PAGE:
decades, and in fact, we can see its beginnings with increased office automation, the spread of word processors, and the adoption of integrated workstations. The human-free factory is also in sight. With increasing automation and robotization, it is not only blue-collar jobs that will be eliminated. The change is more profound. We are witnessing the sharpened decline of the factory as the primary function and chief labor-absorber in industry. Research and development (R&D), marketing, finance, corporate strategy, legal affairs—functions that previously were to a certain extent ancillary to production—are assuming the center of the stage. Now manufacturing itself becomes ancillary and often even a candidate for contracting out.
This does not mean, however, that manufacturing technologies are becoming secondary in importance. The contrary is true, and here, too, history offers a parallel. Today’s situation presents an analogy with the position of agriculture after the industrial revolution. All through the history of industrial society, agriculture improved its output and productivity enormously, although it no longer dominated the economy and was not the main source of jobs as it once had been. Industry will repeat this pattern, as the transition to a postindustrial, service-oriented society is completed.
The present era of change is being brought about by a whole cluster of technologies, some of which have an exceptional capacity for horizontal diffusion in all sectors of the economy and society and an equally exceptional capacity for cross-fertilization. Key technologies in this category include the microelectronics-information technologies complex, the biotechnologies, and the new materials science.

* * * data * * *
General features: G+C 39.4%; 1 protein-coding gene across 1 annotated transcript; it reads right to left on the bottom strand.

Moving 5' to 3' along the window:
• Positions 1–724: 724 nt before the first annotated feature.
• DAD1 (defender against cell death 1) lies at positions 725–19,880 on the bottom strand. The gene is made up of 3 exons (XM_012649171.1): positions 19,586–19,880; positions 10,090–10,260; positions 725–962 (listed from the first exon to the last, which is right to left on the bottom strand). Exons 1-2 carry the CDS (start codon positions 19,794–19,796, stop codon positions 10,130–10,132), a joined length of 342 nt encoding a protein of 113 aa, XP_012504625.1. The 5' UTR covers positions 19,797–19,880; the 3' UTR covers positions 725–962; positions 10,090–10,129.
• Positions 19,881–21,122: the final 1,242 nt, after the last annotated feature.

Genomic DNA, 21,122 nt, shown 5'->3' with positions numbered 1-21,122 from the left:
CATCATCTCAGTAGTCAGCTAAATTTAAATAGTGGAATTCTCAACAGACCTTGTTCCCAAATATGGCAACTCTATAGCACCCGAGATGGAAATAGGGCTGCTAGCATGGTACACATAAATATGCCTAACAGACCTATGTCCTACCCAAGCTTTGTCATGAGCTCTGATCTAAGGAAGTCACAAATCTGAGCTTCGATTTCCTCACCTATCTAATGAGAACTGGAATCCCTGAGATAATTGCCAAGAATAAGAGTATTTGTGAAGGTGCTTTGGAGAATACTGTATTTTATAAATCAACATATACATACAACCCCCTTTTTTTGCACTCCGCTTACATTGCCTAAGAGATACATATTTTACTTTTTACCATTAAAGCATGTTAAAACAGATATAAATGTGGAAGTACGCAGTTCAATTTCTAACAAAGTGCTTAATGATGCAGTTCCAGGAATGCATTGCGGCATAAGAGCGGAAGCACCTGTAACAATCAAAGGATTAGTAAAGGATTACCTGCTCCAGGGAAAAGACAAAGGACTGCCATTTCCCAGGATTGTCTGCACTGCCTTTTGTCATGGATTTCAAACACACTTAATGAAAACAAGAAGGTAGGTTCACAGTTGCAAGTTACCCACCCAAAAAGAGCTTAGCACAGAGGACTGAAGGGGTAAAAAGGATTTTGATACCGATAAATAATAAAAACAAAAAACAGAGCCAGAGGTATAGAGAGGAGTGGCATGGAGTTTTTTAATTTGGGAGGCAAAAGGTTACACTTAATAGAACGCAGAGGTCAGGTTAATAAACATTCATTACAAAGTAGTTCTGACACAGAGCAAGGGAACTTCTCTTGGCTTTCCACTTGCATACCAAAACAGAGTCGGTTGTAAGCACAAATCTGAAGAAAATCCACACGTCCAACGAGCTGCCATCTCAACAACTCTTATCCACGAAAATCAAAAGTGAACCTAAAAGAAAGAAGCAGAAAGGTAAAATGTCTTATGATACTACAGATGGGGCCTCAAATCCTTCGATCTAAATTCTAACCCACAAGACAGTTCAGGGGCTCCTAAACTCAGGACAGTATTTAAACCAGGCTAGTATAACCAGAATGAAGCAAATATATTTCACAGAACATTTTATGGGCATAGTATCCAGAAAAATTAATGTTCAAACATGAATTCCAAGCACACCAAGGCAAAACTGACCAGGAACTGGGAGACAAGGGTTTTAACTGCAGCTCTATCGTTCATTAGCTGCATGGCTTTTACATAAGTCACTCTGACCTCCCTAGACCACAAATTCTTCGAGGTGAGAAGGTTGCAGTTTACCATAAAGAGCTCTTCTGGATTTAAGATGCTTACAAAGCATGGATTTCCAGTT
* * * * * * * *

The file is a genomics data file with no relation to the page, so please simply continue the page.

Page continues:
This process of technological change spurs structural changes in the economy and society. Mature sectors (such as machine tools and textiles) can be rejuvenated by grafting new technologies onto their processes and products. When this rejuvenation occurs in industrialized countries, these traditional sectors take the lead in international competition. Italy is a case in point, since Italian prosperity is in no small measure due to the restored competitiveness of such sectors. These sectors demonstrate a highly flexible approach to production, making possible less standardized products specifically designed to satisfy the tastes and needs of customers. They also demonstrate considerable creativity through attention to design factors and closer links to the market and its fluctuations, attentiveness to moods and fashions with highly imaginative marketing, and a capacity to absorb new technology and indeed to interact with it to generate improvements and adaptations.
The fact that in Italy these sectors tend to consist of dynamic, small- to medium-size firms organized in industrial districts is extremely important. Such districts operate as coalitions of competitors, interdependent yet united by a common goal. This pattern encourages the diffusion of technology through all firms in the district. This is in marked contrast to experience elsewhere when competing firms tend to keep technological advances closely